I ended up waiting at a traffic light behind a car with South Carolina plates, and on those plates I read one of the state mottos: While I breathe, I hope. I’d come across that notion in Latin classes, “Dum spiro, spero,” and the sentiment strikes me as something Lord Julian might find useful.
And yet, real hope takes more than breath. Way, way back in my Conflict Transformation program, we learned that hope has been studied by the learned folk who apply for grants. They found that hope cannot be sustained for long without some tangible, observable hints that optimism is justified. Canaries can sing in dark, dusty coal mines, only if a healthy quantity of oxygen is available to them.
To sustain hope, we need two things: Imagination and a sliver of reality-based encouragement. So what, in these trying times, did I see that gave me hope this week? (Besides crocuses!)
The quick lube place I go to is notable for the upbeat and courteous attitude of its staff. Those people act glad to see every customer, and they go about their tasks with alacrity. Somebody dipped them all in the True Elixir of Customer Service, which is lovely in itself. This week, though, I also noticed that half the staff is female. As the first girl to take auto mechanics in my county school system (half a century ago), that sight just warmed the cockles of my float-bowl vent valve.
I have also been tremendously encouraged by time spent with a pair of great-nephews, ages four and two-and-a-half. We hear perpetually that kids today are screen-addicted, they have no imaginations, they can’t hold a conversation if they can text instead, they are physically unfit, they are struggling with post-pandemic everything. Kids are just a mess.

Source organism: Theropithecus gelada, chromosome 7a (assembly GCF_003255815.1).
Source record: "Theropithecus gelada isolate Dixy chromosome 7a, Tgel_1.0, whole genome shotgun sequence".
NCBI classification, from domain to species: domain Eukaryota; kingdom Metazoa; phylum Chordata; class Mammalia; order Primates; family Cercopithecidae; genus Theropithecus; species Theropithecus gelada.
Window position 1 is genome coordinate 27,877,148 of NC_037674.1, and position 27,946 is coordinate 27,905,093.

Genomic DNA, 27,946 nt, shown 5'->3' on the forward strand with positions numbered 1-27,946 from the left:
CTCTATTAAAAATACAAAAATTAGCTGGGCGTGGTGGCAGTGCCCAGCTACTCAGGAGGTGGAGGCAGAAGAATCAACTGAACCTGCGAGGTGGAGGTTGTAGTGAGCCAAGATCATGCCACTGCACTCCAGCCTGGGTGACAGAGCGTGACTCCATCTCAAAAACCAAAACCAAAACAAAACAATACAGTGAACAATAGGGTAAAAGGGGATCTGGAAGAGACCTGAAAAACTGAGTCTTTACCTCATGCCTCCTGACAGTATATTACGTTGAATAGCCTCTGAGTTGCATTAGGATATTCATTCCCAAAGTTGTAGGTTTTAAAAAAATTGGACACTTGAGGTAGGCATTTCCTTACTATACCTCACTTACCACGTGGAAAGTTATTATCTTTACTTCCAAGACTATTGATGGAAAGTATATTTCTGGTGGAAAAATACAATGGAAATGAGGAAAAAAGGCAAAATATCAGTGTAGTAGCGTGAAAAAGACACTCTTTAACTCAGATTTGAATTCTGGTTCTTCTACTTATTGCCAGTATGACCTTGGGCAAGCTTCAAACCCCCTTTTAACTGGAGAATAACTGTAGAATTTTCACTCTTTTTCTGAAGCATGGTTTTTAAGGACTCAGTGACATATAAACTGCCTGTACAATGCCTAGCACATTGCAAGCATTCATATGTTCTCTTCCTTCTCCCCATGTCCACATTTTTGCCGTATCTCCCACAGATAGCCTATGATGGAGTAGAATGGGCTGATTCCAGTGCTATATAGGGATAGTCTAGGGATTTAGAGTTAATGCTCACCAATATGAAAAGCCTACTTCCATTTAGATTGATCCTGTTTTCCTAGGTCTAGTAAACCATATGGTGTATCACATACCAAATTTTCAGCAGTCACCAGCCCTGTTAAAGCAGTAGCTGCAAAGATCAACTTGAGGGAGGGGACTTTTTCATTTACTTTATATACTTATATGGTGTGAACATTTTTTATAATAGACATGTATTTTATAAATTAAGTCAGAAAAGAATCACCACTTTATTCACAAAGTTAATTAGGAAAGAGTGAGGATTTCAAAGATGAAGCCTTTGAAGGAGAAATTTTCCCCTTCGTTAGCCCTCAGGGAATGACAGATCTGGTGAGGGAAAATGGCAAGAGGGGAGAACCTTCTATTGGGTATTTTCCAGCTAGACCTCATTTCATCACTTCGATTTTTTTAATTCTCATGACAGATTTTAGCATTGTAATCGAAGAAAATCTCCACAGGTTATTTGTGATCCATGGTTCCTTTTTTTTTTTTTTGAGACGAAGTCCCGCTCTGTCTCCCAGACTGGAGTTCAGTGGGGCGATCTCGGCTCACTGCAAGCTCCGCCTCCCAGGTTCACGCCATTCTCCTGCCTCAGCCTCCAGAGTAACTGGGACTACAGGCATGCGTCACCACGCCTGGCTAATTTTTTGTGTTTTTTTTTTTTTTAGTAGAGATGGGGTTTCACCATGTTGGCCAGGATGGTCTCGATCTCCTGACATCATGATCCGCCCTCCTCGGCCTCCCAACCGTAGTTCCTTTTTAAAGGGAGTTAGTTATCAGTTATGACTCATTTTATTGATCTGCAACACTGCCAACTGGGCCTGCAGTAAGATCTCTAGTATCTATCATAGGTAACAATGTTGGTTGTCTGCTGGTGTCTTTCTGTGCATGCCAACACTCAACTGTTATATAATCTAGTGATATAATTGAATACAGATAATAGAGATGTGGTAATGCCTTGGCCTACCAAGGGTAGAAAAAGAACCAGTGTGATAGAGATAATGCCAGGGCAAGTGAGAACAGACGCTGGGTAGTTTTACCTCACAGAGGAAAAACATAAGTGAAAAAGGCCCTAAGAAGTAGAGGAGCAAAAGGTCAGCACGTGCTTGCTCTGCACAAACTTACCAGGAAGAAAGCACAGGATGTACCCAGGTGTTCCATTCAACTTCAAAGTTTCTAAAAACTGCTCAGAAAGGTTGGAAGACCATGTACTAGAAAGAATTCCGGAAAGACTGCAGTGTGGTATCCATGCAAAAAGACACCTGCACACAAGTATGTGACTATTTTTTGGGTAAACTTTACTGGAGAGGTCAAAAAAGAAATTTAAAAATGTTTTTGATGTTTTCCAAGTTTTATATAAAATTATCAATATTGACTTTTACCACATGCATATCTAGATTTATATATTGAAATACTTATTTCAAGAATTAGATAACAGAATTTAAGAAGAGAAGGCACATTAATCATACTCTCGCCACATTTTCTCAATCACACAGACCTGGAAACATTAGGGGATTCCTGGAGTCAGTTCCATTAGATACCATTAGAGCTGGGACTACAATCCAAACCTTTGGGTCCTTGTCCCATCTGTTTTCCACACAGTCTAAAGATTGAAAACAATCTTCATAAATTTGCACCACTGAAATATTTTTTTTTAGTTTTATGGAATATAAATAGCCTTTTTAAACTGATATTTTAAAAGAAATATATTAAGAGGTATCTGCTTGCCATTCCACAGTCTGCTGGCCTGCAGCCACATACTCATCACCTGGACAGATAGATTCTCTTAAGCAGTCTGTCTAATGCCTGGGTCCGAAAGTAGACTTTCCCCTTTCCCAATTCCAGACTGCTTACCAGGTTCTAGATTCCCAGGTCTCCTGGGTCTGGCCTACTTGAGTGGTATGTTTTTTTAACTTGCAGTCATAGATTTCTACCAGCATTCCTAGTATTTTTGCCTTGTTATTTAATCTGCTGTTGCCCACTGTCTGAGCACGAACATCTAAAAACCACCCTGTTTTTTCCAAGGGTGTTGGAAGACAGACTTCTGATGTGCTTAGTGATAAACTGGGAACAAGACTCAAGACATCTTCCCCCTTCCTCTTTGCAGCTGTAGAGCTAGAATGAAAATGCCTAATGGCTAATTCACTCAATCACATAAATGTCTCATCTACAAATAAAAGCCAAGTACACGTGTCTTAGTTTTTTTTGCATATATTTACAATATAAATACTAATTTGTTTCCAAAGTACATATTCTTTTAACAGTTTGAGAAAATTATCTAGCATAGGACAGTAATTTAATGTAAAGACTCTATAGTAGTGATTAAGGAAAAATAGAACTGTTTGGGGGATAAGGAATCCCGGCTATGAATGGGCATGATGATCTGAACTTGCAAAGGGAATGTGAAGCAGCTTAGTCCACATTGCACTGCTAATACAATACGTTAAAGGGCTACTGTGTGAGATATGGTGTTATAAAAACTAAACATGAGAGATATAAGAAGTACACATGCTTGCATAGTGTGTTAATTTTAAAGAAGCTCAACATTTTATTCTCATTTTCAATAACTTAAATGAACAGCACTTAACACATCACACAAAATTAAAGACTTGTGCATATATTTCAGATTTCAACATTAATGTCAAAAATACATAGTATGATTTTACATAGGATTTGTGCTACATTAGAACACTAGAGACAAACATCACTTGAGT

Not these two little guys. They are capable of HOURS of imaginative play. Pirates and dragon-hunters and Lego dragons on the Lego police force, and Play-dough, and on and on. They are perpetual motion machines, and screens in their lives are a controlled rarity permitted only if a parent is watching the same screen. I doubt my great-nephews are all that unusual in having digital native parents who do a better job of managing the various “boob tubes” than the previous generation did. When I hunt a few dragons with these boys, I am filled with optimism (we’re going to make friends with the dragons rather than eat them, according to the expedition leader).
The kids–some kids–are all right.
What else gives me hope, right before my very eyes? The town where I do most of my grocery shopping, two valleys over, has banned single use plastic bags. I realize bans have downsides (people do buy more heavy plastic garbage bags, for example, and those have a larger carbon footprint than the flimsy bags). Yeah-buts notwithstanding, the jurisdiction I refer to is far from progressive. Any regulatory step taken there suggests public concern for the planet, and that’s a good thing. If they can agree to a green step forward one county over…
So I see around me evidence that says hope is justified, though I had to give the whole question of what’s hopeful here and now a think. Maybe in addition to listing five gratitudes every night, I should also start listing some reason to hope.
What has given you hope?
PS: Print version of A Gentleman in Search of Truth now available.